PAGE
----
manner as to avoid the involvement of persons likely to appear before the judge in
Canon 5G. This prohibition refers to the practice of law in a representative
capacity and not in a pro se capacity. A judge may act for himself or herself in all
legal matters, including matters involving litigation and matters involving
appearances before or other dealings with legislative and other governmental
bodies. However, in so doing, a judge must not abuse the prestige of office to
advance the interests of the judge or the judge’s family. See Section 2B.
The Code allows a judge to give legal advice to and draft legal documents for
members of the judge’s family, so long as the judge receives no compensation. A
judge must not, however, act as an advocate or negotiator for a member of the
judge’s family in a legal matter.
Fiscal Matters of a Judge Shall be Conducted in a Manner
That Does Not Give the Appearance of Influence or
Impropriety; a Judge Shall Regularly File Public Reports as
Required by Article II, Section 8, of the Constitution of
Florida, and Shall Publicly Report Gifts; Additional Financial
Information Shall be Filed With the Judicial Qualifications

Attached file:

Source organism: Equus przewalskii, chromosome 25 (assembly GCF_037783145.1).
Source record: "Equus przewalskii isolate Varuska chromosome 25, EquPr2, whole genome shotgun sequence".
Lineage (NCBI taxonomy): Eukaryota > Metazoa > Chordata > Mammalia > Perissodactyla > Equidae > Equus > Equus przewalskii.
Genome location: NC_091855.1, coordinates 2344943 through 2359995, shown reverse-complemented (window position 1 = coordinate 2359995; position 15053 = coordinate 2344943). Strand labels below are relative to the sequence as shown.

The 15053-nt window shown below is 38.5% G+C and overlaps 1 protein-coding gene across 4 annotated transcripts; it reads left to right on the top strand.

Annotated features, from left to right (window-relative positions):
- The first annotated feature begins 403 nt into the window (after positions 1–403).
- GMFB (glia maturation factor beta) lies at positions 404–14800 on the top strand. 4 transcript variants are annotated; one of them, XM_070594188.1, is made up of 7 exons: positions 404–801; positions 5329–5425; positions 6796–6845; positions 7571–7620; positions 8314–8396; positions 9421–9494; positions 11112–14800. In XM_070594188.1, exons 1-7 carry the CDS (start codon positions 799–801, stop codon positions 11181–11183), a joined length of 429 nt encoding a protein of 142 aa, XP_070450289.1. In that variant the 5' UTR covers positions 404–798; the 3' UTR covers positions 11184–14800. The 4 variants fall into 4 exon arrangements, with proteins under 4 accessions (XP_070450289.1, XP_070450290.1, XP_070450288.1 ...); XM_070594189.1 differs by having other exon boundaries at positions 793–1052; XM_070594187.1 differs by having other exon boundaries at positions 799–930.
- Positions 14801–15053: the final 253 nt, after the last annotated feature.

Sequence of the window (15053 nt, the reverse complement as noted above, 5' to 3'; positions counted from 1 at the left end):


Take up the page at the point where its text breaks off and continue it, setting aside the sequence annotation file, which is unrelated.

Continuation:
Commission to Ensure Full Financial Disclosure
A. Compensation for Quasi-Judicial and Extrajudicial Services and
Reimbursement of Expenses.
A judge may receive compensation and reimbursement of expenses for the
quasi-judicial and extrajudicial activities permitted by this Code, if the source of
such payments does not give the appearance of influencing the judge in the
performance of judicial duties or otherwise give the appearance of impropriety,
subject to the following restrictions:
(1) Compensation. Compensation shall not exceed a reasonable amount
nor shall it exceed what a person who is not a judge would receive for the
(2) Expense Reimbursement. Expense reimbursement shall be limited to
the actual cost of travel, food, and lodging reasonably incurred by the judge
and, where appropriate to the occasion, to the judge’s spouse. Any payment
in excess of such an amount is compensation.
Public Financial Reporting.
(1) Income and Assets. A judge shall file such public report as may be
required by law for all public officials to comply fully with the provisions of
Article II, Section 8, of the Constitution of Florida. The form for public
financial disclosure shall be that recommended or adopted by the Florida
Commission on Ethics for use by all public officials. The form shall be filed in
the office of the Secretary of Statewith the Florida Commission on Ethics on
the date prescribed by law, and a copy shall be filed simultaneously with the
Judicial Qualifications Commission.
(2) Gifts. A judge shall file a public report of all gifts which are required
to be disclosed under Canon 5D(5)(h) of the Code of Judicial Conduct. The